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Monster drinks: Investigated for targeting to children

Monster energy drinks investigated for targeting to young children and teenagers

Monster drinks are being investigated by a New York state’s attorney general and a San Francisco city’s attorney general, according to WebProNews on Wednesday.

Even though all of the deaths that have been suspected of being caused by energy drinks have been cleared by the Food and Drug Administration (the FDA) – as it has found no evidence that the beverages have caused the deaths – investigations continue.

A couple from Maryland has recently filed a lawsuit against Monster Beverage Corp. after their 14-year-old daughter fell into an induced coma – after having drank two cans within one day from one another. In the case of the girl’s death, doctors said that her heart stopped after she drank the second 24-ounces of Monster. The lawsuit asserted that Monster’s ingredients are dangerous and children – including teenagers - should not be targeted in the company’s advertising.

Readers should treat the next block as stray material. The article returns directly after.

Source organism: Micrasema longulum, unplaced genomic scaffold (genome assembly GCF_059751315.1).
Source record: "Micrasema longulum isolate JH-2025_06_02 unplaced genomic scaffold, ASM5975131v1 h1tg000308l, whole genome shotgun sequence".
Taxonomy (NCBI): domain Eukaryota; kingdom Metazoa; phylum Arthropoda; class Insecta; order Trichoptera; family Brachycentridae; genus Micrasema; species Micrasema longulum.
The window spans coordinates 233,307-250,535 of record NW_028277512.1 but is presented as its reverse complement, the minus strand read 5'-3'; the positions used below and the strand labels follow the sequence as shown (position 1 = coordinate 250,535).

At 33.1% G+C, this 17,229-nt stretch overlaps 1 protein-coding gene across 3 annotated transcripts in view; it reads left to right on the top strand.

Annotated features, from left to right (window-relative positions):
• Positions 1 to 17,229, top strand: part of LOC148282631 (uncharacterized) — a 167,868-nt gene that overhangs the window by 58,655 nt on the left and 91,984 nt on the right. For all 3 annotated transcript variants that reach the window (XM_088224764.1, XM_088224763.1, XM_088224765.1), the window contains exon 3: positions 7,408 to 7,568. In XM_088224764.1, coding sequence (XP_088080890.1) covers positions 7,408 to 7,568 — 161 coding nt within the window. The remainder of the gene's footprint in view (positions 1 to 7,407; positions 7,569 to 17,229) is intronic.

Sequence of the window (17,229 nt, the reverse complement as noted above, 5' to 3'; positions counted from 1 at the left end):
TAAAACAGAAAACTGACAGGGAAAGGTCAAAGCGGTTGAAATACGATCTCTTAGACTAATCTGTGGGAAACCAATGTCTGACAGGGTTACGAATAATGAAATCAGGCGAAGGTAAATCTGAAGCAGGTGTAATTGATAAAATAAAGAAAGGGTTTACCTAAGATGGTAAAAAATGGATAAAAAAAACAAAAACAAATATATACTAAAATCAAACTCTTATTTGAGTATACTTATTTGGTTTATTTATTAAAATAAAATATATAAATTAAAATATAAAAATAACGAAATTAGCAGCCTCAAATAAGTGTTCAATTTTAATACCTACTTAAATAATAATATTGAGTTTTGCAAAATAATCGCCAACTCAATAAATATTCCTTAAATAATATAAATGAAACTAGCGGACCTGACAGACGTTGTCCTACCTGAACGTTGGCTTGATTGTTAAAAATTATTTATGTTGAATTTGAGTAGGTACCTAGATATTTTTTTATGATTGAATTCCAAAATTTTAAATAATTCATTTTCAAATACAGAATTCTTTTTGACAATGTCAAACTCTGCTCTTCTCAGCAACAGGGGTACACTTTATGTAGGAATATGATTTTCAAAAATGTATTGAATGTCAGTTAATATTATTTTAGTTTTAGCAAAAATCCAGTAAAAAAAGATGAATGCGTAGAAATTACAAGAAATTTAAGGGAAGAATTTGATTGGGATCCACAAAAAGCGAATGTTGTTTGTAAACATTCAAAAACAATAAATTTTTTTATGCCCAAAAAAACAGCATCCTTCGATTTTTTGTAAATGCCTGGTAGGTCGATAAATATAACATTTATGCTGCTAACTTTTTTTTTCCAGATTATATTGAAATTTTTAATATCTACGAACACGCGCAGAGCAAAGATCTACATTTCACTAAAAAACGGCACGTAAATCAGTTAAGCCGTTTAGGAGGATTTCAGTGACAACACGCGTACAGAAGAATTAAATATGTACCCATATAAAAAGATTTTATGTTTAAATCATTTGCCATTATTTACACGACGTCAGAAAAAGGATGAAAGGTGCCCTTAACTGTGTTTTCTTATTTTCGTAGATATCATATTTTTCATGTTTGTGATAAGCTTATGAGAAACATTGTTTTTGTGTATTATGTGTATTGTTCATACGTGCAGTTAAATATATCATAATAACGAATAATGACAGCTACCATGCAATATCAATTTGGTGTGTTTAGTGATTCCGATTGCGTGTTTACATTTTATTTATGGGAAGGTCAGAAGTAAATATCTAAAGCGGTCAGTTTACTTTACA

Of concern is that health experts recommend 100 mg of caffeine per day for minors and caffeinated Monster drinks have an average of 240 mg – more than twice the daily allowance.

Monster is being accused of not being completely open about its products’ ingredients and the possible health risks that may be involved in consuming the beverage.

The attorneys-general who are pursuing the cases against Monster’s marketing to minors are New York Attorney General Eric Schneiderman and San Francisco Attorney General Dennis Herrera.

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